f. 85v: A game of Decimal Chess using seven-point tables, seven-sided dice and seventeen pieces on each side. Alfonso is named as one of the players here.

The seven-sided dice throw reasonably fair, considering the fact that the pentagon sides are (slightly) larger. Next post will on making the game counters for the Game of the Four Seasons, called the World.

Sunday 7 October 2012

The game of the Four Seasons called the World

The Libro de los Juegos by Alfonso X 'The Wise' from 1283 in Spain describes a collection of medieval games of the mind (chess), of luck (dice), and of a combination of luck and the mind (tables). The latter are an assortment of backammon, alquerque and nine-men-morris like games. But also some more 'exotic' board games are described like the Game of the Four Seasons, called the World. This tables (backammon) variant is special because it is played by four persons, uses a round playing field and seven-sided dice. Each player has 12 game counters that have colours that correspond to the seasons: Spring’s pieces are green; summer’s are red; autumn’s bare lack, and winter’s are white.

This is the board of tables of the four seasons, called the world

The illustration of the game of the Four Seasons, called the World on folio 89v. Note that here  six-sided die are shown, while the text refers to seven sided dice.

The complete text of the game is found on folio 89 of the book and is as follows: 
"This is the board of tables of the four seasons, called the world, which begins like this. Since we have told about the board of the four seasons [This is the four season chess described on the previous pages in the book], as the ancient wise mean ordered it, now it is fitting that we show the tables board that is played after that some manner. 
This board is squared and the points are placed in a circle. The circle is divided into four parts; each part has six spaces that are carved out in semi-circles in which the pieces fit.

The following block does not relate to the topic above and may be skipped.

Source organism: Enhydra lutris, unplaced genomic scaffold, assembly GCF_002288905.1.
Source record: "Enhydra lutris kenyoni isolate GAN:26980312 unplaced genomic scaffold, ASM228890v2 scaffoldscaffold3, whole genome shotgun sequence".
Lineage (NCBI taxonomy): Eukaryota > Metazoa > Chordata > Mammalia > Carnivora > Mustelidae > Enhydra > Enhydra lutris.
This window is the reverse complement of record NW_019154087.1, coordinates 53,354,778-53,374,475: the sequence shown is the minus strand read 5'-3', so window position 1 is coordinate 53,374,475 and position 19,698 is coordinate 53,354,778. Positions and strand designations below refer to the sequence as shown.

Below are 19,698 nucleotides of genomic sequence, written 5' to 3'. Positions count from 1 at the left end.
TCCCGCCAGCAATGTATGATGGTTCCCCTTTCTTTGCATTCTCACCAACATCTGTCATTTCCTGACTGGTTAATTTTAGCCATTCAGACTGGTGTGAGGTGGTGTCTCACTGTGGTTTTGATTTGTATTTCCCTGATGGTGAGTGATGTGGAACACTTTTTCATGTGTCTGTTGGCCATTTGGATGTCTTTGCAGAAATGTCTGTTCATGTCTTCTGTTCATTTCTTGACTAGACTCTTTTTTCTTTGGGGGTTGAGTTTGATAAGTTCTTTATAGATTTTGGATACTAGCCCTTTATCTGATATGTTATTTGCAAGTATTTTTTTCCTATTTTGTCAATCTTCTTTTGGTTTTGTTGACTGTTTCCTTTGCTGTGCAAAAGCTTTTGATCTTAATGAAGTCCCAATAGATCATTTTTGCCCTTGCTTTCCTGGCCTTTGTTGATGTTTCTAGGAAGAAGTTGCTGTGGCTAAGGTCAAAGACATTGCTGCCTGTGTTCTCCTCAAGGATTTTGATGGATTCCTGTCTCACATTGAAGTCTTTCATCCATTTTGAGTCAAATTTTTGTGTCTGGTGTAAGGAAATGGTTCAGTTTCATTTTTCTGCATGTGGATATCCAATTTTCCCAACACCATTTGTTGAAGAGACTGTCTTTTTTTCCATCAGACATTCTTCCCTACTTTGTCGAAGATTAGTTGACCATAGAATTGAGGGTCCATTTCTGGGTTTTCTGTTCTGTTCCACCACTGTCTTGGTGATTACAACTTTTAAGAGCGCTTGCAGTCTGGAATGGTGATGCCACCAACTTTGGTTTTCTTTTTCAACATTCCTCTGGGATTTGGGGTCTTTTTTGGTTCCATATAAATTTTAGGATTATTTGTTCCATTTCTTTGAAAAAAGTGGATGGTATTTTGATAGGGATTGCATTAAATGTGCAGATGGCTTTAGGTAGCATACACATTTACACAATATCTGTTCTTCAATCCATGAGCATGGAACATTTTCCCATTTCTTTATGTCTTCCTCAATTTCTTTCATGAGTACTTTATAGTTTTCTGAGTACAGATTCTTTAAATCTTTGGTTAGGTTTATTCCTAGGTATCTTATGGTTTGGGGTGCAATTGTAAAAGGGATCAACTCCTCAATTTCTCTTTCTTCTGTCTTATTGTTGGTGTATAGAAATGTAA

And on this board four men are to play, each with his pieces of his colour according to the colours of the chess that we have named. And each one of these players is to have twelve pieces of the  colours of the aforementioned chessmen which are these: green, red, white, and black – for a total of forty-eight. And they are played with the [7-sided] dice of this same chess and the players roll to see who plays first. And then the player to his right and so on around. 
And the first to begin is to place his pieces according to the rolls of the dice as in doze canes [another game described earlier] and all the others do likewise. 
And once they all have placed all their pieces each must bring his pieces to where the third player first entered which is across from his own, by playing around to his right according to the rolls of the dice. And when one makes a roll that he cannot use, let the player who to his right use it. And if he cannot, the third. And if he cannot, the fourth. 
And also in this game if a roll is made that allows the capture of an unguarded piece, it is to be captured. The one whose piece was captured must return it to where it was first placed.
And no pieces are to be borne off until each player has his pieces in the opposite quarter as is stated above.
And the player who first should bear off all his pieces will beat the player to his right and so on around.
And this is the explanation of this game. And this is the diagram of the board and of the pieces and of their colours and of the arrangement."

I thought this medieval Game of the World was quite interesting to make, because it had an unusual board, was using unusual seven-sided dice and was played by four persons. Not the usual medieval game. I also thought it was a project perfectly suitable to make during the summer. It proved however to be more challenging than I thought.

Part I: The board